My donations to charity, too, are results of my Humanist values. Like criticism of religion, they are not by themselves a tenet of my creed, but merely a means to the end of alleviating suffering. Like my loud and uncompromising secularism, donating to charity is something my Humanism compels me to do, but not by themselves the center of my Humanistic thinking.
The reason I don’t call myself a “secular” Humanist is the same reason I don’t call myself a “donating” Humanist.
My local catholics are playing dress-up again, walking the streets chanting and carrying candles. I left my window open for just a minute too long, and now my whole fucking room stinks of fucking incense. I am seething. Just what gives them the right to rub their silly rituals in my face like that?
If I’d run through public streets at this hour being as loud and producing as much smell, I’d be arrested within minutes. From noise pollution to disturbance of public peace, scandalization and what-not, I’d be charged with a variety of stuff and it’d end up being a very expensive prank. Plus, if I was wearing as silly a costume and a funny hat while annoying the shit out of people for no reason, I’d probably be put straight into the mental ward. And rightfully so, because that is where people who engage in this kind of activity belong. Read the rest of this entry »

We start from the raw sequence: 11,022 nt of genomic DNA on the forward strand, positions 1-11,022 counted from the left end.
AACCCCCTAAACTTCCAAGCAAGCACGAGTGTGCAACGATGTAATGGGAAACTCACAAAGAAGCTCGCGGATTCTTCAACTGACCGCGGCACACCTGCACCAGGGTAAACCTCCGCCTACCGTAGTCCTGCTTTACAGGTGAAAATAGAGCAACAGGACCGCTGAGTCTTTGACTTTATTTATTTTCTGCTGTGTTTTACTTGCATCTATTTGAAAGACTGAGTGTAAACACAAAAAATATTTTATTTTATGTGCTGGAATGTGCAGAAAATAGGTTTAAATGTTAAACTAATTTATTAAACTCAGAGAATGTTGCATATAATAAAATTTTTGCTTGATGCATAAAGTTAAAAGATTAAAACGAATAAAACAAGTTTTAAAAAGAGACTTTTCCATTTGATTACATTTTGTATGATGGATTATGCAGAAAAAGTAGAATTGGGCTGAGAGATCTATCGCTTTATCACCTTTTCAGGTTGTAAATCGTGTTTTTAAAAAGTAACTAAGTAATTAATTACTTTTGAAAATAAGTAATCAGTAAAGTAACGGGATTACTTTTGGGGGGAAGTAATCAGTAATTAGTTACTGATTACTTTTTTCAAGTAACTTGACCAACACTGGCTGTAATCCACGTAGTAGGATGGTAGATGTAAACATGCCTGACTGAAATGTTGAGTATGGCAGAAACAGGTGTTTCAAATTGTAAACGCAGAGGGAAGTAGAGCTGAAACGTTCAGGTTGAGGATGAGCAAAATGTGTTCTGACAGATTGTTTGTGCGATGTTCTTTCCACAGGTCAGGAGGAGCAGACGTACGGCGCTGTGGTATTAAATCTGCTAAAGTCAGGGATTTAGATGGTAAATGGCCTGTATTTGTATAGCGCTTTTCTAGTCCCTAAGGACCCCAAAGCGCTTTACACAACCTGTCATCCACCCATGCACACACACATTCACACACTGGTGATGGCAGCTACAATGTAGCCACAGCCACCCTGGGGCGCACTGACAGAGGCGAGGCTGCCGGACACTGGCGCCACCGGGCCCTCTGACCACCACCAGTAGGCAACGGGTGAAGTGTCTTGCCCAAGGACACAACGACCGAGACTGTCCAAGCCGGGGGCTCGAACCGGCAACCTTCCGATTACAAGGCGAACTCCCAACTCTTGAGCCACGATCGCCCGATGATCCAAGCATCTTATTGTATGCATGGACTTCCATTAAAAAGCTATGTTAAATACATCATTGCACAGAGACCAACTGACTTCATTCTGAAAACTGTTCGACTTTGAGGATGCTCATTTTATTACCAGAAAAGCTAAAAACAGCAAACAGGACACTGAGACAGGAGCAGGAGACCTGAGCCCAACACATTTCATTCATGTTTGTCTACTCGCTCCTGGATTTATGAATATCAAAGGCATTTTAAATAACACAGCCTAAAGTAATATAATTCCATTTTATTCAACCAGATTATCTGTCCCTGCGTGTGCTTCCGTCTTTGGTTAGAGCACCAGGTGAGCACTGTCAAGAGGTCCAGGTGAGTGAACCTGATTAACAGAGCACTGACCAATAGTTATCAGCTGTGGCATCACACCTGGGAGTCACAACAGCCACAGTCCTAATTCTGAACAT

I just browsed through Christopher Hitchens’ God is Not Great, intending to look something up for a discussion I’ve recently had with a friend. A paragraph from the first chapter cought my eye, and once again I wasn’t able to put the book down until over an hour later. I really admire Hitchens’ command of the english language; there are few writers so effortlessly eloquent.